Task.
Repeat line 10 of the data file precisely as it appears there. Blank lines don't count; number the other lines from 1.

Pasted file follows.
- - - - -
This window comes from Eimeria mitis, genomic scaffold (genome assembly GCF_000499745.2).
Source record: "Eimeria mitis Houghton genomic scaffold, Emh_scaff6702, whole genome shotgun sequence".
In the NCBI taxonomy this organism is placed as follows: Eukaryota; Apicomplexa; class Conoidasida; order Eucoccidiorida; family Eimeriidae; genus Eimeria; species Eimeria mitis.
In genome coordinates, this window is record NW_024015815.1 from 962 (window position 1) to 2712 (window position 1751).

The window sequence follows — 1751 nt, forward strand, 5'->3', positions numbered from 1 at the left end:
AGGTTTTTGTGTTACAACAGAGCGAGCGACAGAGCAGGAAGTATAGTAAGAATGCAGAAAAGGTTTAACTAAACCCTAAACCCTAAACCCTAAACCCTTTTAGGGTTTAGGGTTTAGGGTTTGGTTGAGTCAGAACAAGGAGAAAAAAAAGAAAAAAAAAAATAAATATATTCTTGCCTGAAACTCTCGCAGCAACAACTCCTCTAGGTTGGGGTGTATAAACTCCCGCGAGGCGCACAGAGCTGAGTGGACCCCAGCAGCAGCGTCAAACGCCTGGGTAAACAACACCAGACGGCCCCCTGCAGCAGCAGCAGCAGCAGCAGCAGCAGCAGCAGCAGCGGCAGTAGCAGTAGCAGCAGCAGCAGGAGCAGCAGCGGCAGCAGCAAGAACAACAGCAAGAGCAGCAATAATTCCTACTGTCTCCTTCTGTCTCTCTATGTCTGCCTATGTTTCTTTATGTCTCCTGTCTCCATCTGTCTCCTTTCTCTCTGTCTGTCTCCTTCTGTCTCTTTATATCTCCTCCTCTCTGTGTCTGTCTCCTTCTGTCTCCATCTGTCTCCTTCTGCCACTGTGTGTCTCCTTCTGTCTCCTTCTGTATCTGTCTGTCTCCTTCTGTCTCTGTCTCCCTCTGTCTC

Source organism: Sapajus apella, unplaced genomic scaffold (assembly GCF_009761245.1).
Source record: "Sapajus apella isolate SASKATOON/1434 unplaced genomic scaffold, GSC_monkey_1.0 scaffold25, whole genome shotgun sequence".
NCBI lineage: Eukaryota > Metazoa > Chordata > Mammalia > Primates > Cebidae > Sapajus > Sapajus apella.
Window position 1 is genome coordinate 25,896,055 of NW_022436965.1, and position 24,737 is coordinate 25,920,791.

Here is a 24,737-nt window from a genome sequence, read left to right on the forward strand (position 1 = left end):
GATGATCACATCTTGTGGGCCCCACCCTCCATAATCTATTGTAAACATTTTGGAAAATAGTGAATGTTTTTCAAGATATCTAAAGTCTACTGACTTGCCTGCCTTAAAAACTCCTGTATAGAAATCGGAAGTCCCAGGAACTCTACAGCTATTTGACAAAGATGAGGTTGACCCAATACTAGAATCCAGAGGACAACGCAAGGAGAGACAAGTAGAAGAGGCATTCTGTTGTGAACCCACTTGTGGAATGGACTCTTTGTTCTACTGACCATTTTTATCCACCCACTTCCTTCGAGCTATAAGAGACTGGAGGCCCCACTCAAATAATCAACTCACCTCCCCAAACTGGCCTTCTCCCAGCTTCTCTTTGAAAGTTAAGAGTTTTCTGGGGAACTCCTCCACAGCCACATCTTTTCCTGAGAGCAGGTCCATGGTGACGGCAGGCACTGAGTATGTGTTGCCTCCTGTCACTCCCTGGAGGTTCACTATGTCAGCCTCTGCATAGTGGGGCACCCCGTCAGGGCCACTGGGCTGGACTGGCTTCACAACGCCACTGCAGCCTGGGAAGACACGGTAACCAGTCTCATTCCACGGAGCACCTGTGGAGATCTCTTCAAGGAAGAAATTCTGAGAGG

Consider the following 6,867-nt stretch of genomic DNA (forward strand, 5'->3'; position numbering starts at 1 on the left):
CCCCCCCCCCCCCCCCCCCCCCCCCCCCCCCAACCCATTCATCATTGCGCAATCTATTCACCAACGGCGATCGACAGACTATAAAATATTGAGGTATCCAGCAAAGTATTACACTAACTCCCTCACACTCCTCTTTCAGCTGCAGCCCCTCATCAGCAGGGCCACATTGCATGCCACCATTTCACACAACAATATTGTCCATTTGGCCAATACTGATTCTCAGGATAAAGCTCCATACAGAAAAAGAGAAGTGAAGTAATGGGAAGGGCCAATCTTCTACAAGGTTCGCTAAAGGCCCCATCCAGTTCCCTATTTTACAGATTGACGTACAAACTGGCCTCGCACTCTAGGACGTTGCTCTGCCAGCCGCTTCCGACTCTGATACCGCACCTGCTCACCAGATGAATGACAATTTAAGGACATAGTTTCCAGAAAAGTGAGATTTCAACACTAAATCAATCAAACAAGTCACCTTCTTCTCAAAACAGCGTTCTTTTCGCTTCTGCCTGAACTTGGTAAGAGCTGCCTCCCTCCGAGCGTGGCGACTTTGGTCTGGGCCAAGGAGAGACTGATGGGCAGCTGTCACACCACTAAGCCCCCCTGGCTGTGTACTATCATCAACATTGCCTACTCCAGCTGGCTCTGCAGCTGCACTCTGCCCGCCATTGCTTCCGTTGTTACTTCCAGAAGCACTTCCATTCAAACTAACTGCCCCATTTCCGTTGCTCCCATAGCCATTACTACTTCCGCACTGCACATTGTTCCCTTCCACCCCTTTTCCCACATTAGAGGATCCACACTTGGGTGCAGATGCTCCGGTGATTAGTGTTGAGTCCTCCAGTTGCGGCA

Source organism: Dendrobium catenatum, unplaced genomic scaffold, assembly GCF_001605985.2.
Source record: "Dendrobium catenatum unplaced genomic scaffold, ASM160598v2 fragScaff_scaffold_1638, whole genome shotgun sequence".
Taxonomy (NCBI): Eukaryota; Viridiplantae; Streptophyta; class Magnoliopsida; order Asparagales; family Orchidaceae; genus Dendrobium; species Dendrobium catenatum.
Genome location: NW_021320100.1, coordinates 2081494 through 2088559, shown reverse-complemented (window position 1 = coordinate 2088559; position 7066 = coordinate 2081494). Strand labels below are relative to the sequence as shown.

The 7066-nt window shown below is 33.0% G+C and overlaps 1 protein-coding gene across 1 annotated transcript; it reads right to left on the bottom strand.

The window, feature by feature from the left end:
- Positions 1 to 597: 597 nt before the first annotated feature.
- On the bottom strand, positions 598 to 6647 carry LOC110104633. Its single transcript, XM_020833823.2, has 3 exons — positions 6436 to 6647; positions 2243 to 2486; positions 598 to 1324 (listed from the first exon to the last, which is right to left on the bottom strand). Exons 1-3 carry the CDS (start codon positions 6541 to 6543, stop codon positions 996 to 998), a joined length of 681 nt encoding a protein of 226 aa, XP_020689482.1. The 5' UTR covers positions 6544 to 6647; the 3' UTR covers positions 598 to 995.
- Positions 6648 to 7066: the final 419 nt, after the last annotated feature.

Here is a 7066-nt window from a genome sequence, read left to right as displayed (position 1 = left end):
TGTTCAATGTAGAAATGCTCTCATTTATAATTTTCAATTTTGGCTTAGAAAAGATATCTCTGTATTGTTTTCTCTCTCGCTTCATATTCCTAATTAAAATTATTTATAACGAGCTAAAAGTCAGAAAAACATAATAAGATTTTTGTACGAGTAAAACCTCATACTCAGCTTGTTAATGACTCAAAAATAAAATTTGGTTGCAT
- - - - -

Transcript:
Window position 1 is genome coordinate 25,896,055 of NW_022436965.1, and position 24,737 is coordinate 25,920,791.